Friday, March 4, 2011

The Golden Mountain does not exist

At Berkeley, in the 1970’s, I audited an introductory philosophy class taught by John Searle.  He is not a deep thinker by any means, but he’s an engaging guy, and I enjoyed it. 
With us in the class (so the whispers went) was Jerry Mathers, aka “The Beaver”, now quite silent and overweight.  Hard to be an ex-child-star.  No-one ever outright asked him “Are you…?”, and he for his part was just silent, taking few notes, so I don’t really know whether it was The Beaver or not.  And in particular, I have no juicy celebrity anecdotes to sell.  Anyhow, be well, man, wherever and whoever you were/are.

To resume.
In the course of this class, arriving at the subject of Ontology, Professor Searle, introducing the views of (one whom we would then have described as) “one Meinong” (later known to his admirers as “Alexius the Great”), pronounced (in his typical, slightly nasal, “but I want to argue that…” voice, as far as can be from mysticism or reverie) the following astonishing sentence:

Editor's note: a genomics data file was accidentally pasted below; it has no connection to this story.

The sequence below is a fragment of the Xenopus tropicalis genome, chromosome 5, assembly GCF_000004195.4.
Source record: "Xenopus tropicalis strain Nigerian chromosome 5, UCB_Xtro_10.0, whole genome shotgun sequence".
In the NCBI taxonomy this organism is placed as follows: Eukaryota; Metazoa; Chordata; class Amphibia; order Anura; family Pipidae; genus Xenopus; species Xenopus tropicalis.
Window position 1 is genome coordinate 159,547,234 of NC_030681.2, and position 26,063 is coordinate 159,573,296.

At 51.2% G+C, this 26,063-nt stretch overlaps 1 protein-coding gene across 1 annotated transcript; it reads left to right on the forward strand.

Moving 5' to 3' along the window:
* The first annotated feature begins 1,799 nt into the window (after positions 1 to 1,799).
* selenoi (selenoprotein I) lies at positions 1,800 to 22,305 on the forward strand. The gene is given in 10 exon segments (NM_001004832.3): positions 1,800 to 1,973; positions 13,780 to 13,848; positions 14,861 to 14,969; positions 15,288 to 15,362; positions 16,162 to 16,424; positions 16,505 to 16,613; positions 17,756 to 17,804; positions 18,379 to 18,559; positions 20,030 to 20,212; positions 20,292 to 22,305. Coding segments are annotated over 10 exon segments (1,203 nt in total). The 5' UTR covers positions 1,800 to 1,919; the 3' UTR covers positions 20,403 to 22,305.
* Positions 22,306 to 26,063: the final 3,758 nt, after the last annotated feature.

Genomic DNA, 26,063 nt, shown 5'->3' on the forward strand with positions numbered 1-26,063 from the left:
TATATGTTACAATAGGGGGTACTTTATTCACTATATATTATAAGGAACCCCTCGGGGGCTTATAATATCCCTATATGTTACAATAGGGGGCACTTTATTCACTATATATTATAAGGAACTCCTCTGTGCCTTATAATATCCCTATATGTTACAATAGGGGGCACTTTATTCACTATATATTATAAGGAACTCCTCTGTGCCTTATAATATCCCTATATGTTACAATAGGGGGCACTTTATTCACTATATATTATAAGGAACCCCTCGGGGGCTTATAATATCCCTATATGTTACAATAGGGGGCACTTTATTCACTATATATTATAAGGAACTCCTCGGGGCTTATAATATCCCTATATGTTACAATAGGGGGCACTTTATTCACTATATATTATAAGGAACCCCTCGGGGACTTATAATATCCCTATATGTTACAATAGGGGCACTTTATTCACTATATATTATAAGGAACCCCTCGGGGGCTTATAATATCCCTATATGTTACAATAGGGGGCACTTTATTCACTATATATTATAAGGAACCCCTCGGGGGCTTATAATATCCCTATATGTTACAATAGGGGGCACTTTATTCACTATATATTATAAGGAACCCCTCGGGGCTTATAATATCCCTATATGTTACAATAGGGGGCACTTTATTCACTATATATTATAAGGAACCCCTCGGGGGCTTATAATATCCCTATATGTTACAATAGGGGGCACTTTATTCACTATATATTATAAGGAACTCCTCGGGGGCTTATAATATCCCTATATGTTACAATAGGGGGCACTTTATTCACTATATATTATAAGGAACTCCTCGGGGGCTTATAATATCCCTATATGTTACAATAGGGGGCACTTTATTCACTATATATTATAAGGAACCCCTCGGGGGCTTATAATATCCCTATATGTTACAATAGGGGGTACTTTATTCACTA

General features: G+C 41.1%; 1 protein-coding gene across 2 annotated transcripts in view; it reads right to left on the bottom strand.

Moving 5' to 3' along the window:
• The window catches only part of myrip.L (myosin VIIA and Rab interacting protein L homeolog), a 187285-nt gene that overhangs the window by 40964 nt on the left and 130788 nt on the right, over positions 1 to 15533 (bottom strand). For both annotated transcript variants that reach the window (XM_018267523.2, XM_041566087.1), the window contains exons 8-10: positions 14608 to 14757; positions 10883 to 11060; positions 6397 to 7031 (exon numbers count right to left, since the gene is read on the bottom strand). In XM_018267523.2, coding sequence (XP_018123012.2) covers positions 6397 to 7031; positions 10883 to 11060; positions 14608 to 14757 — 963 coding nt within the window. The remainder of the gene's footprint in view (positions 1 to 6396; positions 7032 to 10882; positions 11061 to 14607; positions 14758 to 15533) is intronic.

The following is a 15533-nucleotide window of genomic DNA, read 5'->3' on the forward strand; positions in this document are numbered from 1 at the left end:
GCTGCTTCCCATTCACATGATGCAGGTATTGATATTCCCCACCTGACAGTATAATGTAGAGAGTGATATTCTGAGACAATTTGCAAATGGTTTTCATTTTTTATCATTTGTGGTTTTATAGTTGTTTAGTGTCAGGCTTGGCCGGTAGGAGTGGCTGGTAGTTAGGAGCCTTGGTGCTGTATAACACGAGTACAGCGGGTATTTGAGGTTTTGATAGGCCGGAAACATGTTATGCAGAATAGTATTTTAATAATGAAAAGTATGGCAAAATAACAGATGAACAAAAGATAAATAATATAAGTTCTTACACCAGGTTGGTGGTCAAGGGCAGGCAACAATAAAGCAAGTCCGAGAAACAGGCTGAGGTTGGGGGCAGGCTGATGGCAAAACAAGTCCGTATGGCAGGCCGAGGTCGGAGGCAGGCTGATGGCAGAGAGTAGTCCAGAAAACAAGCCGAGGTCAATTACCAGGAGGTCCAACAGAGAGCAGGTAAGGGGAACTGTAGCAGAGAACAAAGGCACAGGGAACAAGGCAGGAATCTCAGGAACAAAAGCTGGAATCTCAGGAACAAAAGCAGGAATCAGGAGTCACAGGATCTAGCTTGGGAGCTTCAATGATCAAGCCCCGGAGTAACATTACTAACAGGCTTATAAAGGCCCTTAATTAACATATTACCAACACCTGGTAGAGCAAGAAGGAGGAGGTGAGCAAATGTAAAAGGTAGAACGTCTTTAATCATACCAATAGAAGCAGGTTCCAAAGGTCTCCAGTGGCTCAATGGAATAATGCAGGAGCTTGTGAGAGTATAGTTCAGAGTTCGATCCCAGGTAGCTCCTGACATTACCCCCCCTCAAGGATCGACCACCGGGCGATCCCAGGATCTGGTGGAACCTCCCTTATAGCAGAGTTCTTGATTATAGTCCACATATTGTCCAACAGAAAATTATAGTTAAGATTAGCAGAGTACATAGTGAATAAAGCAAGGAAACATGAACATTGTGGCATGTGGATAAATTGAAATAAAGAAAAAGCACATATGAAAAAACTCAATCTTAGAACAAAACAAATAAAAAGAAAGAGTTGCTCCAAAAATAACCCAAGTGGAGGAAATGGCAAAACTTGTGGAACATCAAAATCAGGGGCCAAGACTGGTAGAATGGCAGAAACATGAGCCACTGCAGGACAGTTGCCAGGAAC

The Golden Mountain     does not exist
(* sigh *)
………………………………. (dream  dream  dream  dream  dream ) ………

What a beautiful sentence.    What a wonderful collection of words.

Now, Professor Searle is a busy man; having dispatched the matter of Existence and Subsistence and suchlike Meinongian curiosa, he hurried on to the next topic (if it’s Tuesday, this must be the Theory of Descriptions).   Yet did I continue to dream…

How sweet the fragrance of thy meadows, O mountain of gold!  Thy brooks -- how pure!  How melodious, thy larks!
Thy non-existence -- but a gentle defect, we forgive it freely.

I shall have nothing further to say about the Golden Mountain, here;
nor about Saint Alexius.

Supposedly a photograph of Meinong, but more likely a spectral image

This post is simply to have something to link to, when, in other essays,
when the fit comes on me, I blurt out “Golden Mountain!”
and the readers wonder, What the F---?!?

So now you know all about the Golden Mountain.


For further mystical insights, click here:
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1 comment:

  1. I think I've been there. (please note that there are several ways to interpret that simple statement too)